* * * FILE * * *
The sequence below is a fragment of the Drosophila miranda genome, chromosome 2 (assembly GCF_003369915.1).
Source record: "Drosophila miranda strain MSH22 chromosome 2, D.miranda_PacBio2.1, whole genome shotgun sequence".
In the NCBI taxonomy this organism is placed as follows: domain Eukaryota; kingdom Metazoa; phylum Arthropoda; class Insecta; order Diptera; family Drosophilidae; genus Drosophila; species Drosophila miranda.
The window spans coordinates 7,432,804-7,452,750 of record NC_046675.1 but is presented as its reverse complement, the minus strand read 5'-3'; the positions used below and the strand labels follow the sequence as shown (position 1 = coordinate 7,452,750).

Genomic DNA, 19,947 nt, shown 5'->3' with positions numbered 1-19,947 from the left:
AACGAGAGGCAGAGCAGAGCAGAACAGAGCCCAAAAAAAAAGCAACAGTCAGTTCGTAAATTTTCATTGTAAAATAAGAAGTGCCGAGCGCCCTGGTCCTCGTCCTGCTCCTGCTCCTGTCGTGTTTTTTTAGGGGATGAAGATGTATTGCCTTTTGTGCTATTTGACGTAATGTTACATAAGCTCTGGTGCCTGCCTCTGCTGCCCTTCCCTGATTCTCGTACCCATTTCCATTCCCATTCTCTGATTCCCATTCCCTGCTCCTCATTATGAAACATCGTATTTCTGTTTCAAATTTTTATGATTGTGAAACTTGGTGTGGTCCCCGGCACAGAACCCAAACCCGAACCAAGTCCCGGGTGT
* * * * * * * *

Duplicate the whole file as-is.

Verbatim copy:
The sequence below is a fragment of the Drosophila miranda genome, chromosome 2 (assembly GCF_003369915.1).
Source record: "Drosophila miranda strain MSH22 chromosome 2, D.miranda_PacBio2.1, whole genome shotgun sequence".
In the NCBI taxonomy this organism is placed as follows: domain Eukaryota; kingdom Metazoa; phylum Arthropoda; class Insecta; order Diptera; family Drosophilidae; genus Drosophila; species Drosophila miranda.
The window spans coordinates 7,432,804-7,452,750 of record NC_046675.1 but is presented as its reverse complement, the minus strand read 5'-3'; the positions used below and the strand labels follow the sequence as shown (position 1 = coordinate 7,452,750).

Genomic DNA, 19,947 nt, shown 5'->3' with positions numbered 1-19,947 from the left:
AACGAGAGGCAGAGCAGAGCAGAACAGAGCCCAAAAAAAAAGCAACAGTCAGTTCGTAAATTTTCATTGTAAAATAAGAAGTGCCGAGCGCCCTGGTCCTCGTCCTGCTCCTGCTCCTGTCGTGTTTTTTTAGGGGATGAAGATGTATTGCCTTTTGTGCTATTTGACGTAATGTTACATAAGCTCTGGTGCCTGCCTCTGCTGCCCTTCCCTGATTCTCGTACCCATTTCCATTCCCATTCTCTGATTCCCATTCCCTGCTCCTCATTATGAAACATCGTATTTCTGTTTCAAATTTTTATGATTGTGAAACTTGGTGTGGTCCCCGGCACAGAACCCAAACCCGAACCAAGTCCCGGGTGT